Don’t believe anyone
Don’t read your mail
Make light of every word you hear
Turn off your radio
Quit your job
Do something different (Disappear)
— “Do Something Different,” Brave Combo
The key word of the moment in America is “change.” First brought to you sincerely by Barack Obama, it has been purloined by every other candidate, especially by Bill Clinton’s self-anointed (and wrongly appointed) “world agent of change,” the desperate Senator Hillary Clinton.
Yes, Obama, Phillipe + Jorge’s man from the git-go, is indeed offering real change in the beaten-down, busted-up circus dog show that is US politics. True change, however, will require not just politicos and the public, but the grotesque and spineless superficial giant represented by the nation’s mass media. When we begin to take on that odious behemoth, it will be wise to heed Brave Combo’s advice (except for disappearing).
Instead, it’s time to get up in the grill of our soi-disant experts and clapped-out pundits, to let them know that they are as dead as the denizens of the status quo partisan political world occupied by Senator Pantsuit. It is time to tell Tim Russert, who has morphed into a delusional celebrity, self-serving Bob Woodward, the clueless editors of Time and Newsweek, George Strapitonolous, Bob Schieffer, David Broder, Clarence Page, Charles Krauthammer, Pat Buchanan, Peggy Noonan, and countless other babbling brooks of bullshit that their shelf life has expired.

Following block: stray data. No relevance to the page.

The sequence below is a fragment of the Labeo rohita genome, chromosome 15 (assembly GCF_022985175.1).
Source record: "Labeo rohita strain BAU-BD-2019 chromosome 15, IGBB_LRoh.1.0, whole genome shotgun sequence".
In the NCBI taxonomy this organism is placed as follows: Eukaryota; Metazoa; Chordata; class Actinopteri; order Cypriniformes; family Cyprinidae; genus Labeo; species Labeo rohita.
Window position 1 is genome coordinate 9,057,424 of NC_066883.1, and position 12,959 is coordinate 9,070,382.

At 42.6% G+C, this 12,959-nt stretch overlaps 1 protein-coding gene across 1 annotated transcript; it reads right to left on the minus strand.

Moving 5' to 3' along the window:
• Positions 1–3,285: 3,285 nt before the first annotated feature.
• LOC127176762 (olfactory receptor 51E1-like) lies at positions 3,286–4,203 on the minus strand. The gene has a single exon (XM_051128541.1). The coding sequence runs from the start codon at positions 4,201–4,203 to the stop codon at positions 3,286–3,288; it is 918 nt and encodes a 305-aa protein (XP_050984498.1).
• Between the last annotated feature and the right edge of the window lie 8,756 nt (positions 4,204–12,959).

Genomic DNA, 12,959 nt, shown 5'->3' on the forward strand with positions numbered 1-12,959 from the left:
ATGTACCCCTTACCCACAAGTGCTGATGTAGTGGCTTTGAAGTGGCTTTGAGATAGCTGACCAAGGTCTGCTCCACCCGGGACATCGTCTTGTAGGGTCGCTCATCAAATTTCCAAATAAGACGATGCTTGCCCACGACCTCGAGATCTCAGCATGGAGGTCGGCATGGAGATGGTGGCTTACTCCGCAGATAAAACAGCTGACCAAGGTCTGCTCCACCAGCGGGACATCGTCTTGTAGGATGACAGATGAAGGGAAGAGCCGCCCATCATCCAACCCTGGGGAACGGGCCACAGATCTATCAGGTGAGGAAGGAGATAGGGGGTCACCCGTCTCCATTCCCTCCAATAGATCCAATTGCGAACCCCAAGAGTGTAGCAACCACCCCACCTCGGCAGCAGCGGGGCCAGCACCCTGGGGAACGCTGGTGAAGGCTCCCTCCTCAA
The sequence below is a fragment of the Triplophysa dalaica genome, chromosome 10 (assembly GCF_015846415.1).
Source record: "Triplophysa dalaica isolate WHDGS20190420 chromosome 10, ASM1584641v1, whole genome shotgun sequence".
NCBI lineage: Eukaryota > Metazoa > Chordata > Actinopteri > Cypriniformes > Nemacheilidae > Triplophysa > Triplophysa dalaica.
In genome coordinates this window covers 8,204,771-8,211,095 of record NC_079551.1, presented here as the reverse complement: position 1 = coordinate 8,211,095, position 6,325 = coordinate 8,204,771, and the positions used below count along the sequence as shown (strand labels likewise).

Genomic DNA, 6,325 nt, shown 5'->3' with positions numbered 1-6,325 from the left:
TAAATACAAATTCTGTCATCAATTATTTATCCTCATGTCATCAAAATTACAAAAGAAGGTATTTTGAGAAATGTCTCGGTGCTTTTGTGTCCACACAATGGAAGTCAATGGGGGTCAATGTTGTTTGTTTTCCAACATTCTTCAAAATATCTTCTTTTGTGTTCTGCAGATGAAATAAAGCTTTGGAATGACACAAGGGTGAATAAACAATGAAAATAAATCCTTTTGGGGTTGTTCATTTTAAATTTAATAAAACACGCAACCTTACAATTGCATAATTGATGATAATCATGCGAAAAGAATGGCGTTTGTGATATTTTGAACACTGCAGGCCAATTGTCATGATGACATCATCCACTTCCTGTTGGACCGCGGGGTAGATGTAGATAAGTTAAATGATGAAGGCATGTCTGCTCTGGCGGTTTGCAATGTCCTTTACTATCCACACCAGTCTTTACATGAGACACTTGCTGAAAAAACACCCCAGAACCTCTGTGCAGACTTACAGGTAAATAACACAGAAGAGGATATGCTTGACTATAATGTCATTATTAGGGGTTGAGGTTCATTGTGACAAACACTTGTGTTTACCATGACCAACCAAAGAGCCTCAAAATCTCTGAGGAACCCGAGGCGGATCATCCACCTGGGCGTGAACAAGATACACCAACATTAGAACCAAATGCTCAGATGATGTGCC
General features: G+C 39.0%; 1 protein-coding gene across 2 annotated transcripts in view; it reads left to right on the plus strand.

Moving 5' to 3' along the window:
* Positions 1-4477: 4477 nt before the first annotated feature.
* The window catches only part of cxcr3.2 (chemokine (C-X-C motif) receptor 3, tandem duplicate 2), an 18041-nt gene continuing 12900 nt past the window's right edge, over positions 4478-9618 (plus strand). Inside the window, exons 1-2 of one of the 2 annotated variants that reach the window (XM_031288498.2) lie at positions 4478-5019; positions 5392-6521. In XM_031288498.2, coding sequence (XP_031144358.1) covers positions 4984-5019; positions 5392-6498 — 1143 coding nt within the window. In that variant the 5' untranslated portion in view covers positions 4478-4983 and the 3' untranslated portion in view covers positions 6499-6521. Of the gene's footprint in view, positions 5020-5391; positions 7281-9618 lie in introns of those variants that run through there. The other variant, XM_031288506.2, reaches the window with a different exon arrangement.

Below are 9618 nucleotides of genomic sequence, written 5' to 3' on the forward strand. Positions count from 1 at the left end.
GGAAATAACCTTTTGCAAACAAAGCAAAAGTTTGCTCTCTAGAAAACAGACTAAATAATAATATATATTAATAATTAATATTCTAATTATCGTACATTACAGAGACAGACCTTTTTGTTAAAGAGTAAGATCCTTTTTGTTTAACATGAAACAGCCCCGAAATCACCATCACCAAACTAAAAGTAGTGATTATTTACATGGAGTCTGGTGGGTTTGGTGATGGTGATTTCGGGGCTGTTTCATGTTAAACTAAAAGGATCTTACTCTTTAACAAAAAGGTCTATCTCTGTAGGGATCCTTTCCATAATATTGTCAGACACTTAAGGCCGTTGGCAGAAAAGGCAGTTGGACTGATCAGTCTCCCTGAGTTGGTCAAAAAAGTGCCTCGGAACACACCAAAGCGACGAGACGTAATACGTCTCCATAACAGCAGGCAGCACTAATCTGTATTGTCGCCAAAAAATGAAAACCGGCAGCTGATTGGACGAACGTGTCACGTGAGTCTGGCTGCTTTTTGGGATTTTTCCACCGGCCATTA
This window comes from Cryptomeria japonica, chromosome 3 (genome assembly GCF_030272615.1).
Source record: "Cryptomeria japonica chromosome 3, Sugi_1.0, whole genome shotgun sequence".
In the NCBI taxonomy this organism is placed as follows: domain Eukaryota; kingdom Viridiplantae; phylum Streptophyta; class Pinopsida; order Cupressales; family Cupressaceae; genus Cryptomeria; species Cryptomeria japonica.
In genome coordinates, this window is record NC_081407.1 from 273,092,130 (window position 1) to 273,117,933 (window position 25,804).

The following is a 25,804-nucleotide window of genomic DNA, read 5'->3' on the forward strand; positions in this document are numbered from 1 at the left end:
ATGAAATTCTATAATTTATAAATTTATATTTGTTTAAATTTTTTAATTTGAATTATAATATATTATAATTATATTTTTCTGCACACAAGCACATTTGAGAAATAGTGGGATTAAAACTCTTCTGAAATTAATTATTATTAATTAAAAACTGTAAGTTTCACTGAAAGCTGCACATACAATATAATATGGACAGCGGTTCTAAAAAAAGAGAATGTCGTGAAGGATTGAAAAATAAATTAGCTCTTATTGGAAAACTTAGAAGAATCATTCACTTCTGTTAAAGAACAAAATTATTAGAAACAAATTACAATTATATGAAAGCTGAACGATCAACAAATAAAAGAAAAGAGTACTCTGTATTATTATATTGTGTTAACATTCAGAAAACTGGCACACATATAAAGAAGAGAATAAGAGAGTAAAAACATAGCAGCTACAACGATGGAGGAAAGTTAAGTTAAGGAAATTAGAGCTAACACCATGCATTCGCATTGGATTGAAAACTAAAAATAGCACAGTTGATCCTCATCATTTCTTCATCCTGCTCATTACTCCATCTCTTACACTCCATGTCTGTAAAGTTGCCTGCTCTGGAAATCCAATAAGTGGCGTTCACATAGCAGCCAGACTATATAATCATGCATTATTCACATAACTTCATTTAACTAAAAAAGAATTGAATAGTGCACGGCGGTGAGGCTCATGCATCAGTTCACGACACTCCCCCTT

Look especially to Paul Waldman’s excellent piece in the American Prospect of November 1, “Tim Russert: Stop the Inanity.” Here’s an excerpt about why Russert and his mainstream media ilk are terrible choices to moderate presidential debates:
Russert’s Bible question [what is your favorite verse?] encapsulates everything wrong with him, and with our political coverage more generally. It seeks to make candidates look bad rather than finding out something important about them (if you want to explore a candidate’s religious beliefs, you don’t do it in pop-quiz form and give them just ten seconds to answer). It substitutes the personal anecdote for the policy position, the sound-bite for the substantive answer. It distills the debate into a series of allegedly symbolic, supposedly meaningful moments that can be replayed.
Exactly. Where’s the beef? It isn’t in “gotcha!” questions, Russert’s Meet the Press bread and butter.
Who do Americans get their news from? A bunch of blown-dry sycophants like NBC’s Brian Williams and the rest of his heavily made-up national TV ilk, who dare not offend those in power, lest they not get that high-profile interview with Dubya.
Rush Limbaugh, Bill O’Reilly, and Fox News are an insult to patriotic Americans everywhere. Paul Begala, Mary Matalin, and James Carville? Old ’90s whores who have become cartoon characters.
This gang’s conceits go so far that some of these egomaniacs, such as George Will on the right, and Thomas Friedman on the left (nice call on Iraq, Tom), think they can actually shape policy. And yet these predominantly non-combatant, upper middle white males continue to pop up on TV. Why do you think the younger generation actually gets most of its news from The Daily Show and similar programs? Even in a satiric mode, they dig in closer to the truth than the pre-cooked, patronizing pap served by the navel-gazing chattering classes of the “established” media.